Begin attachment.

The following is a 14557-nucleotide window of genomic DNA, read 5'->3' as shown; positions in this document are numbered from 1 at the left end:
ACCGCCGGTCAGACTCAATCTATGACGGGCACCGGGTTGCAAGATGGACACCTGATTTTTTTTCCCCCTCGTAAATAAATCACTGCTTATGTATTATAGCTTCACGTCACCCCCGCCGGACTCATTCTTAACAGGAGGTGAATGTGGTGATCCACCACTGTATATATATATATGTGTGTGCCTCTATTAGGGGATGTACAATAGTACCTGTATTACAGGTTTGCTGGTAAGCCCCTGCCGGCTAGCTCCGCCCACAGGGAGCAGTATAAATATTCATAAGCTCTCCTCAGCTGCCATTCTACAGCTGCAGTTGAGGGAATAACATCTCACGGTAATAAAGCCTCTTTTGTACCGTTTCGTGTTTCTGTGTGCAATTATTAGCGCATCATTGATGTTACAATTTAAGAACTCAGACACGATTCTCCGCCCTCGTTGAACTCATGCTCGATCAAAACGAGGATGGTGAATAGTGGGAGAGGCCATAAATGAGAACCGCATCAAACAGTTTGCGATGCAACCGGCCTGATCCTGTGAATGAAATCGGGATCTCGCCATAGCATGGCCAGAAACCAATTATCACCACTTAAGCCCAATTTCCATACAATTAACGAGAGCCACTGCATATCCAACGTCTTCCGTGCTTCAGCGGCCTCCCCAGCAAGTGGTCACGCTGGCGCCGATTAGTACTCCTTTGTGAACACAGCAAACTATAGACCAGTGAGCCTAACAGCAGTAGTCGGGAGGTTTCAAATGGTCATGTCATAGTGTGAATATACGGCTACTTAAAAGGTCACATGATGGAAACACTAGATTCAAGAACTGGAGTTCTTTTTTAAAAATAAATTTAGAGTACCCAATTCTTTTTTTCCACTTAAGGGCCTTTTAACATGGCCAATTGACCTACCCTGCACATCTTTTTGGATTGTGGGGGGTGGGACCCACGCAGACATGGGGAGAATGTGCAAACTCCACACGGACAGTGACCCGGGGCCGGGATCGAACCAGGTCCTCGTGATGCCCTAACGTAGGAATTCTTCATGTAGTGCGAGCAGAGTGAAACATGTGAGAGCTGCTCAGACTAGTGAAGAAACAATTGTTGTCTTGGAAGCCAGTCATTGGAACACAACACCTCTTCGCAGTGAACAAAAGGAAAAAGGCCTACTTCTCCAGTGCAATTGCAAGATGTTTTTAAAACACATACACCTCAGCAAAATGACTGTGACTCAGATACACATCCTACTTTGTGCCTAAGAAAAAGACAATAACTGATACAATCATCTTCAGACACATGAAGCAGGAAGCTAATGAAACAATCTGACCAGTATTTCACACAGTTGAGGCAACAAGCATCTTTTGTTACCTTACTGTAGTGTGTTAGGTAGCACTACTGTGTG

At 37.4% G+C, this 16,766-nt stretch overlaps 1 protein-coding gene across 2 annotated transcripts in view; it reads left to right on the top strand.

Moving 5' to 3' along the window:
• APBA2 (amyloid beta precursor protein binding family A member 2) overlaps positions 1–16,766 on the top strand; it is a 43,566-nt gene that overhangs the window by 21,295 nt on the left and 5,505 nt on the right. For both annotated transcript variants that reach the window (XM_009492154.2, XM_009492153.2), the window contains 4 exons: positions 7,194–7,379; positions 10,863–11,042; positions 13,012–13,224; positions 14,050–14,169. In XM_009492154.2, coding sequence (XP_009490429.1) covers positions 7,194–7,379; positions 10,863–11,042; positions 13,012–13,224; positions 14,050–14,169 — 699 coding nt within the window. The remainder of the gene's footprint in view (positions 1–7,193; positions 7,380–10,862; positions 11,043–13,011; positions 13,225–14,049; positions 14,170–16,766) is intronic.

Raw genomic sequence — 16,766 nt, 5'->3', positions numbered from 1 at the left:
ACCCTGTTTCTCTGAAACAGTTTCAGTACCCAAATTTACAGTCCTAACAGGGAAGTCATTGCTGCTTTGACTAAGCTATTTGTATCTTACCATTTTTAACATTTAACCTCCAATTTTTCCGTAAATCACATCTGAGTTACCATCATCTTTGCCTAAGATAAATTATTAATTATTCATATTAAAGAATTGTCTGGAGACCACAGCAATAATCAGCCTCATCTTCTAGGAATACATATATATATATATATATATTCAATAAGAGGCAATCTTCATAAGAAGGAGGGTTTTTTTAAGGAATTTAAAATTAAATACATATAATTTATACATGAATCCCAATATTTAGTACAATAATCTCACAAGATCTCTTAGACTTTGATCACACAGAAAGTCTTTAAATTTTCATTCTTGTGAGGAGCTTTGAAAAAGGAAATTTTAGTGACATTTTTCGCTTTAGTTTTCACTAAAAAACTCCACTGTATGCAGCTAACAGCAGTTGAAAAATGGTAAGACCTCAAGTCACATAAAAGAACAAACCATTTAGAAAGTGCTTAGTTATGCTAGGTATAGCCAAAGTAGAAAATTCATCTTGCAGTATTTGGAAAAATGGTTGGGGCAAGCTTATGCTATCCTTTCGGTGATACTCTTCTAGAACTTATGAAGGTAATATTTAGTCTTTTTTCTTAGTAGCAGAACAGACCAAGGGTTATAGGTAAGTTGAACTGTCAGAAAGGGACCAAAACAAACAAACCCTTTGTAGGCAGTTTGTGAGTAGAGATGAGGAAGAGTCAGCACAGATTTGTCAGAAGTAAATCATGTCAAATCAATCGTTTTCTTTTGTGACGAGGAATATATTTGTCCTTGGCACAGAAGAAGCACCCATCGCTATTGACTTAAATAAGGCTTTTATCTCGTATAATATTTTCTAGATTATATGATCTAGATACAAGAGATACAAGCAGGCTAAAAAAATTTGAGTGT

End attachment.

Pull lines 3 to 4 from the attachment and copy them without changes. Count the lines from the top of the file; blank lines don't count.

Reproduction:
At 37.4% G+C, this 16,766-nt stretch overlaps 1 protein-coding gene across 2 annotated transcripts in view; it reads left to right on the top strand.

Moving 5' to 3' along the window: